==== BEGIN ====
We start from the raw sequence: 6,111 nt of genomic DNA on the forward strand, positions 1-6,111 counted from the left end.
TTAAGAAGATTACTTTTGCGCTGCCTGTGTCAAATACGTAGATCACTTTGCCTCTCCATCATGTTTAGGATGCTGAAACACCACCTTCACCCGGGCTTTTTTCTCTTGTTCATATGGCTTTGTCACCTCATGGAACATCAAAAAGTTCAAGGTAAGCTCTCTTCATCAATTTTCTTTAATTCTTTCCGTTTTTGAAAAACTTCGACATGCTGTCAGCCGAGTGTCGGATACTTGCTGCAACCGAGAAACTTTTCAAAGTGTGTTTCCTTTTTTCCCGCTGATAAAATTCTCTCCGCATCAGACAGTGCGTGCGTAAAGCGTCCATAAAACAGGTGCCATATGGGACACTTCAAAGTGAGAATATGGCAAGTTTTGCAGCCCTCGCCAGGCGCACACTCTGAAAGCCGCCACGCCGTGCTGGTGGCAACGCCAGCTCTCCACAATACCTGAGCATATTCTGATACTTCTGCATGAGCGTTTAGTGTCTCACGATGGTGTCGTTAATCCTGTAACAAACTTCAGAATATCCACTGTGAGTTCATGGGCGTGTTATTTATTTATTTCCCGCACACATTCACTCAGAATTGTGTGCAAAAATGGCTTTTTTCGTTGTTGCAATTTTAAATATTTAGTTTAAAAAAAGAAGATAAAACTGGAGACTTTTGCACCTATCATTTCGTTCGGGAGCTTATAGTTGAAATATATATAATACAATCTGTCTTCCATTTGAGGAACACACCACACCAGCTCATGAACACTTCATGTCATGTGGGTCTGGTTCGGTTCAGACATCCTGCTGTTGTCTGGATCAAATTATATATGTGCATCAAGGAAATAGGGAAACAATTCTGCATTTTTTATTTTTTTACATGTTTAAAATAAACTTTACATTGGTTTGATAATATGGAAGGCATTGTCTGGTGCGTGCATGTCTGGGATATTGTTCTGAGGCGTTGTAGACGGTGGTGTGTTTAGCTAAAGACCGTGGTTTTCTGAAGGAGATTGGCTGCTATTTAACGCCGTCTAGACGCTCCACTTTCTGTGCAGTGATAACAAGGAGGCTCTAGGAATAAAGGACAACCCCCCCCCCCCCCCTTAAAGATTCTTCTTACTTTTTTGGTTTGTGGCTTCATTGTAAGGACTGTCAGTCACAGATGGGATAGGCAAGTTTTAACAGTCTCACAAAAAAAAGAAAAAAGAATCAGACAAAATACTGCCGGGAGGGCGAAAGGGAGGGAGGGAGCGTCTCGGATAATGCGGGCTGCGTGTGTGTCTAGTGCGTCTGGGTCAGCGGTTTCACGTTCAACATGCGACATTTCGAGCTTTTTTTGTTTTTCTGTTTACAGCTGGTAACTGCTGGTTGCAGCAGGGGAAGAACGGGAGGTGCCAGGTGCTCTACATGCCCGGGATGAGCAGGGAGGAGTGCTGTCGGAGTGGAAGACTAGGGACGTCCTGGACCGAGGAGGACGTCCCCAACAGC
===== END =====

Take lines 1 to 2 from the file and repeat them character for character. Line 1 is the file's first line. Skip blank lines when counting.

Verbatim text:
We start from the raw sequence: 6,111 nt of genomic DNA on the forward strand, positions 1-6,111 counted from the left end.
TTAAGAAGATTACTTTTGCGCTGCCTGTGTCAAATACGTAGATCACTTTGCCTCTCCATCATGTTTAGGATGCTGAAACACCACCTTCACCCGGGCTTTTTTCTCTTGTTCATATGGCTTTGTCACCTCATGGAACATCAAAAAGTTCAAGGTAAGCTCTCTTCATCAATTTTCTTTAATTCTTTCCGTTTTTGAAAAACTTCGACATGCTGTCAGCCGAGTGTCGGATACTTGCTGCAACCGAGAAACTTTTCAAAGTGTGTTTCCTTTTTTCCCGCTGATAAAATTCTCTCCGCATCAGACAGTGCGTGCGTAAAGCGTCCATAAAACAGGTGCCATATGGGACACTTCAAAGTGAGAATATGGCAAGTTTTGCAGCCCTCGCCAGGCGCACACTCTGAAAGCCGCCACGCCGTGCTGGTGGCAACGCCAGCTCTCCACAATACCTGAGCATATTCTGATACTTCTGCATGAGCGTTTAGTGTCTCACGATGGTGTCGTTAATCCTGTAACAAACTTCAGAATATCCACTGTGAGTTCATGGGCGTGTTATTTATTTATTTCCCGCACACATTCACTCAGAATTGTGTGCAAAAATGGCTTTTTTCGTTGTTGCAATTTTAAATATTTAGTTTAAAAAAAGAAGATAAAACTGGAGACTTTTGCACCTATCATTTCGTTCGGGAGCTTATAGTTGAAATATATATAATACAATCTGTCTTCCATTTGAGGAACACACCACACCAGCTCATGAACACTTCATGTCATGTGGGTCTGGTTCGGTTCAGACATCCTGCTGTTGTCTGGATCAAATTATATATGTGCATCAAGGAAATAGGGAAACAATTCTGCATTTTTTATTTTTTTACATGTTTAAAATAAACTTTACATTGGTTTGATAATATGGAAGGCATTGTCTGGTGCGTGCATGTCTGGGATATTGTTCTGAGGCGTTGTAGACGGTGGTGTGTTTAGCTAAAGACCGTGGTTTTCTGAAGGAGATTGGCTGCTATTTAACGCCGTCTAGACGCTCCACTTTCTGTGCAGTGATAACAAGGAGGCTCTAGGAATAAAGGACAACCCCCCCCCCCCCCCTTAAAGATTCTTCTTACTTTTTTGGTTTGTGGCTTCATTGTAAGGACTGTCAGTCACAGATGGGATAGGCAAGTTTTAACAGTCTCACAAAAAAAAGAAAAAAGAATCAGACAAAATACTGCCGGGAGGGCGAAAGGGAGGGAGGGAGCGTCTCGGATAATGCGGGCTGCGTGTGTGTCTAGTGCGTCTGGGTCAGCGGTTTCACGTTCAACATGCGACATTTCGAGCTTTTTTTGTTTTTCTGTTTACAGCTGGTAACTGCTGGTTGCAGCAGGGGAAGAACGGGAGGTGCCAGGTGCTCTACATGCCCGGGATGAGCAGGGAGGAGTGCTGTCGGAGTGGAAGACTAGGGACGTCCTGGACCGAGGAGGACGTCCCCAACAGC